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Overview for Dennis Potter
Dennis Potter

Dennis Potter


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Also Known As: Died: June 7, 1994
Born: May 17, 1935 Cause of Death: pancreatic and liver cancer
Birth Place: Gloucester, England, GB Profession: Writer ...


"I'm not interested in naturalistic cinema which is basically what most cinema is--like looking through a window. I think it should be about that little theater on your shoulders. Past and present jostle in you all the time: You are what you have been and what you want to be." --Dennis Potter in New York Post, February 12, 1992.

"I despise autobiography. I used the surface details--places, knowledge of myself--to make it feel as if it's nearly autobiographical, but it isn't." --Dennis Potter in New York Post, February 12, 1992.

The iconoclastic Potter, in typical form, on the subject of religion:

"God's a rumor, if you like. Christianity or indeed any other religion that is a religion because of fear of death or hope that there is something beyond death does not interest me. What kind of cruel old bugger is God if it's terror that is the ruling edifice, the structure of religion? And too often, for too many people, it is. Now that to me isn't religion ... Religion to me has always been the wound, not the bandage. I don't see the point of not acknowledging the pain and the misery and the grief of the world, and if you say, 'Ah, but God understands' or through that you come to a greater appreciation, I then think, 'That's not God, that's not my God, that's now how I see God.' I see God ... if I see God at all, as shreds and particles and rumors, some knowledge that we have, some feeling why we sing and dance, and act, why we paint, why we love, why make art." --From his last interview in The New York Times, June 12, 1994.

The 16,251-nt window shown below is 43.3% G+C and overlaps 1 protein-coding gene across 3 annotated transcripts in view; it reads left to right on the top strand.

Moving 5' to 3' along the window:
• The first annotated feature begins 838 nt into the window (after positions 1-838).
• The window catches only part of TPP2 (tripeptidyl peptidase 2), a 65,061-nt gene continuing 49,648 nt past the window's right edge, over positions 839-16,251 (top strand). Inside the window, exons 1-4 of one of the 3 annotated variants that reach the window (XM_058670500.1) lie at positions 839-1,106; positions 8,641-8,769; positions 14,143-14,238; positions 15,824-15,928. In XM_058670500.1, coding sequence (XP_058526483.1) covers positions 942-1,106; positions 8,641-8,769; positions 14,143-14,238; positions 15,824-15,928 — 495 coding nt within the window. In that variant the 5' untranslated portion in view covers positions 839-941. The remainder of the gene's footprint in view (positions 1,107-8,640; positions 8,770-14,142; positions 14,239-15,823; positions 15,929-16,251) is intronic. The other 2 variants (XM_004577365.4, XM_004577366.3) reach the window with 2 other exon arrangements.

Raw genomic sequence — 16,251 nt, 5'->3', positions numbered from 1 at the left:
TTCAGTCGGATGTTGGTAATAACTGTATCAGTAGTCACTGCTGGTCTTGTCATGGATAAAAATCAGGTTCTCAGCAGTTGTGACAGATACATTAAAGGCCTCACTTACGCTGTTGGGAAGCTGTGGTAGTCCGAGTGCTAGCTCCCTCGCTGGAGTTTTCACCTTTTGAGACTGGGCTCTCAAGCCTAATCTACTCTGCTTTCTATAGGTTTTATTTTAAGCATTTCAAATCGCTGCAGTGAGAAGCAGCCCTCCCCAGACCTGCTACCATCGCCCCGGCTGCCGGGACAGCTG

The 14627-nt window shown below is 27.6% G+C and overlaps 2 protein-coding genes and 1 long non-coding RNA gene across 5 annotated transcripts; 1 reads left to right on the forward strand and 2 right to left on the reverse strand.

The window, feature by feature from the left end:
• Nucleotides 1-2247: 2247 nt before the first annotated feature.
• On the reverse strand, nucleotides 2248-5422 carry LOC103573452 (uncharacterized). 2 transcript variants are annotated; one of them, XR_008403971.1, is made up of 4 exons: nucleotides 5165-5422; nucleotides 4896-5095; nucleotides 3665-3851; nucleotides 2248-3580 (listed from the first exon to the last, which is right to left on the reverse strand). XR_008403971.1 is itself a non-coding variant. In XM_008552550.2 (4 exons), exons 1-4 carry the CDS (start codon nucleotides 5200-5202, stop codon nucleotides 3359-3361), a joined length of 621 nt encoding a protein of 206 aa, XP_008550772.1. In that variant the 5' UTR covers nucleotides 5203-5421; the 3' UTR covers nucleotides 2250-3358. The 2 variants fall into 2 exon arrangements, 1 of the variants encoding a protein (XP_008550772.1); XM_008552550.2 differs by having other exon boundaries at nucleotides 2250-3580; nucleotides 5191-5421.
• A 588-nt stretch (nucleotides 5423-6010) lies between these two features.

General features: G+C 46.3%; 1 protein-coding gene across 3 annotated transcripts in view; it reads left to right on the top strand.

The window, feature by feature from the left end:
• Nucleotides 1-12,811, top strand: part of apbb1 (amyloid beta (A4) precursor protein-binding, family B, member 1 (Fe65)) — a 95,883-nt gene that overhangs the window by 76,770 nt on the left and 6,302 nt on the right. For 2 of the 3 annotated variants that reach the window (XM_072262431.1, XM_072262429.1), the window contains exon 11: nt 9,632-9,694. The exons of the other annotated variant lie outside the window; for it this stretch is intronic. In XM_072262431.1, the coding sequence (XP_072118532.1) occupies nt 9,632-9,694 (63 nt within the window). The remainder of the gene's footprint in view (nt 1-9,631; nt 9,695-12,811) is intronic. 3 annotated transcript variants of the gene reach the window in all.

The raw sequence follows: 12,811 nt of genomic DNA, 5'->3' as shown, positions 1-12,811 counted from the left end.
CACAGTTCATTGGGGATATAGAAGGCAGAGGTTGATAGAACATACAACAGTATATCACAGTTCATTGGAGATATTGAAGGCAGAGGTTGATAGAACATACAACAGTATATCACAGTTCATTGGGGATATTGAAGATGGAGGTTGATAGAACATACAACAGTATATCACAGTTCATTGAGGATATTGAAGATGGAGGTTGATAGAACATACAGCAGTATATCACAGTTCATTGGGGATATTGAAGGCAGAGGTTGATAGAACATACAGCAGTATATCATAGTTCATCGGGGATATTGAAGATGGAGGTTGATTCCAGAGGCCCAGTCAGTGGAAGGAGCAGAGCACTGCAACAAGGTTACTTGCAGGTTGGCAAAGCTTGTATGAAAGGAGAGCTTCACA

Speaking about Potter after his death, with his last completed works for TV, "Karaoke" and "Cold Lazarus", having moved into pre-production, David Bianculli of the Daily News (June 8, 1994) wrote: "Regardless of the eventual quality of those final two works, Potter already deserves acknowledgment as the finest TV writer in history. Not just in England, or even of his generation, but ever. Better, even, than Paddy Chayefsky or Rod Serling."

From his mid-20s Potter had suffered from inherited psoriatic arthropathy, a devastating recurring illness that seems to boil the skin and meld the joints and incite the fevered delirium experienced by "The Singing Detective" during his hallucinatory interludes.

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